5 years ago
Sunday, February 13, 2011
Shopping for Excuses: Conversations with Myself
The next morning, going through the pile, I look at the workshop list again. I really don't know how to choose between the two. And besides, it's a whole week. I don't have enough vacation time for all the things I want to do--a two-week trip to visit my family, staycation, camping in the mountains, time left for a day off here and there. And I'm not really a writer, anyway. I would be terrified to do such a thing. It is expensive, and even if I had the money it would be irresponsible to spend that much money on, on, on what? On myself. Work calls; I drop it back in the trash.
What is it my time to do? I have run out of the practical excuses. All that is left is fear. "I am not a writer. What if I can't do it? What if everyone else is better than I am?" I pull up the website and reread the brochure. It doesn't say a thing about "must be published," or "must have a degree in literature," or must be a "poet laureate." The only prerequisite is a love of writing. I read the course descriptions. The one the woman is teaching says it's for intermediate and advanced writers. The one with the bearded man states for all levels--and the description sounds a bit more like what I do. I open the registration form and choose them as my second and first choices respectively, add my contact information and credit card number. It does not ask for a writing resume or a writing sample or a 250 word essay on why they should let me in. I click send. I am the 80th person to register for the eight 15-person-limit workshops. Maybe I will get in, and maybe I won't. I will be disappointed, not relieved, if I don't. But I have done my part.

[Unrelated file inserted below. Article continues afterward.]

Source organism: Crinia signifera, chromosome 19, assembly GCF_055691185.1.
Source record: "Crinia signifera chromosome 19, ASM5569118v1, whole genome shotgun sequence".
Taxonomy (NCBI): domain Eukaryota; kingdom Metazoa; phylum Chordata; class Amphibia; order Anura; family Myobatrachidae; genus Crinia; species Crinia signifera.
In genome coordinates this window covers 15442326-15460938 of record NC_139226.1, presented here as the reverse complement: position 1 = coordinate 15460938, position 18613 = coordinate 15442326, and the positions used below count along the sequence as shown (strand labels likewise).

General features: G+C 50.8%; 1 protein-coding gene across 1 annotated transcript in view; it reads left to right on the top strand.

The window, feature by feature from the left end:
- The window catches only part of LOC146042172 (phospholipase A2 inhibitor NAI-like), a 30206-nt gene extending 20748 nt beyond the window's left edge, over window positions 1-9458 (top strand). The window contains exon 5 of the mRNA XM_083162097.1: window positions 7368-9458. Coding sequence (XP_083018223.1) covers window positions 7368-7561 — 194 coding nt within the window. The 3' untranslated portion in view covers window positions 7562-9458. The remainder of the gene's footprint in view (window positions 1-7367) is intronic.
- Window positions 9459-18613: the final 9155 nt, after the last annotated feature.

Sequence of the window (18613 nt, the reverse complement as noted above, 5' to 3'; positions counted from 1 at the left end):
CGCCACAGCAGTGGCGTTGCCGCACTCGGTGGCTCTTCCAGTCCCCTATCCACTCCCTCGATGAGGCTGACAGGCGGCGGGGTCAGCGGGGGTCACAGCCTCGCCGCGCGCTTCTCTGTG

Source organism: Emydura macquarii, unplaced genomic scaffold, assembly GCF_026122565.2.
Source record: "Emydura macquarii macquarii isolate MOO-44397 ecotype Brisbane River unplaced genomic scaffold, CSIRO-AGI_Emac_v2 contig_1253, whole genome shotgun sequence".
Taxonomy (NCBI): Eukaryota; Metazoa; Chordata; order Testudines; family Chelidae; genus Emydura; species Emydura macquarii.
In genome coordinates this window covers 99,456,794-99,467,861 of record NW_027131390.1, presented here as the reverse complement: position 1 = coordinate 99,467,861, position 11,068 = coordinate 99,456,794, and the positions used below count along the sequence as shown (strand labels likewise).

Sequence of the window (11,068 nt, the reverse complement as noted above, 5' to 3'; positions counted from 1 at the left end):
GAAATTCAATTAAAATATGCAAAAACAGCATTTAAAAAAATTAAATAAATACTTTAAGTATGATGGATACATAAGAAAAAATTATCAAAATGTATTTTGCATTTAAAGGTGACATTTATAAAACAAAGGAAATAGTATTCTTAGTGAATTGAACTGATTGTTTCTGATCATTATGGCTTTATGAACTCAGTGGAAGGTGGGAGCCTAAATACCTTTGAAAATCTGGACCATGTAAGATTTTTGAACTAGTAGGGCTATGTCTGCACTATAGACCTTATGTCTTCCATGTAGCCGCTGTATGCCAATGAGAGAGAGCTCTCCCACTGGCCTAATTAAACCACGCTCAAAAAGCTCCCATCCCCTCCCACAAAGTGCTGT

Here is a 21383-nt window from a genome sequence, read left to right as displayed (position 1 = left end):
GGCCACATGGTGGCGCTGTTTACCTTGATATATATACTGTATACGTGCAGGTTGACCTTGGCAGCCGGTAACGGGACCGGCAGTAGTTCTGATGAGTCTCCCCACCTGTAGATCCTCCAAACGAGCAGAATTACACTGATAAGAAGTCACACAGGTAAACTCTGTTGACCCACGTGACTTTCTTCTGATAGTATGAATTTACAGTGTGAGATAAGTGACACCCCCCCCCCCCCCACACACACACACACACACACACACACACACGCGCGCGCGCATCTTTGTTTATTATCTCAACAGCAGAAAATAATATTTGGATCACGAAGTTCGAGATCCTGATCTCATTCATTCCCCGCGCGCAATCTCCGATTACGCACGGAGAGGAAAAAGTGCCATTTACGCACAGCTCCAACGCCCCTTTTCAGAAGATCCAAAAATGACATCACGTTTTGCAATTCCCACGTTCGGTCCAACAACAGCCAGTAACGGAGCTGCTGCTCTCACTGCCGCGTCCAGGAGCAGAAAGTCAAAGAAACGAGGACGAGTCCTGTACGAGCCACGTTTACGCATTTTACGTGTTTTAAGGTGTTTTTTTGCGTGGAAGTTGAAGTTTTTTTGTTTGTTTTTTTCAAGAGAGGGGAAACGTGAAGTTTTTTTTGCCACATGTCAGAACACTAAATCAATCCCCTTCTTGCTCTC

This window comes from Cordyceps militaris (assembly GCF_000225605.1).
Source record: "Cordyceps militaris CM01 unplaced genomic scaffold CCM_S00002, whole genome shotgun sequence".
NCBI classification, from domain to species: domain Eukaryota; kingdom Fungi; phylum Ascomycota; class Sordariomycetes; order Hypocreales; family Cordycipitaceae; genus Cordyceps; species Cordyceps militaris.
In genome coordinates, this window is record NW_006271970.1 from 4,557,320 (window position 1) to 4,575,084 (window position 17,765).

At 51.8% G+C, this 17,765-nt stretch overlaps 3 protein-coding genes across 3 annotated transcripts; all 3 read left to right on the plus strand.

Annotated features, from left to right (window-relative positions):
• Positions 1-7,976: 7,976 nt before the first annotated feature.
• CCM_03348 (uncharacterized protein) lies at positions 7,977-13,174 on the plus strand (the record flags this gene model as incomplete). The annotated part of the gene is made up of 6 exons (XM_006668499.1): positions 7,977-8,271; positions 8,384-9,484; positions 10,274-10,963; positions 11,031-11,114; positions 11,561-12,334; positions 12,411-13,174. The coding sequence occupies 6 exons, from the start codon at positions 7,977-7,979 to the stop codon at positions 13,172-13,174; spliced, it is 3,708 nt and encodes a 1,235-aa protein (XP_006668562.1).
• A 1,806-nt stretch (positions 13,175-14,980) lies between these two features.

I go back outside. Three thoughts dawn on me. I could have put the shopping cart in my car and driven it to Food Lion. I put the brochure in the recycling box, that's why it wasn't in the wastebasket. And the income tax refund I am expecting is exactly the cost of the adventure I just signed up for.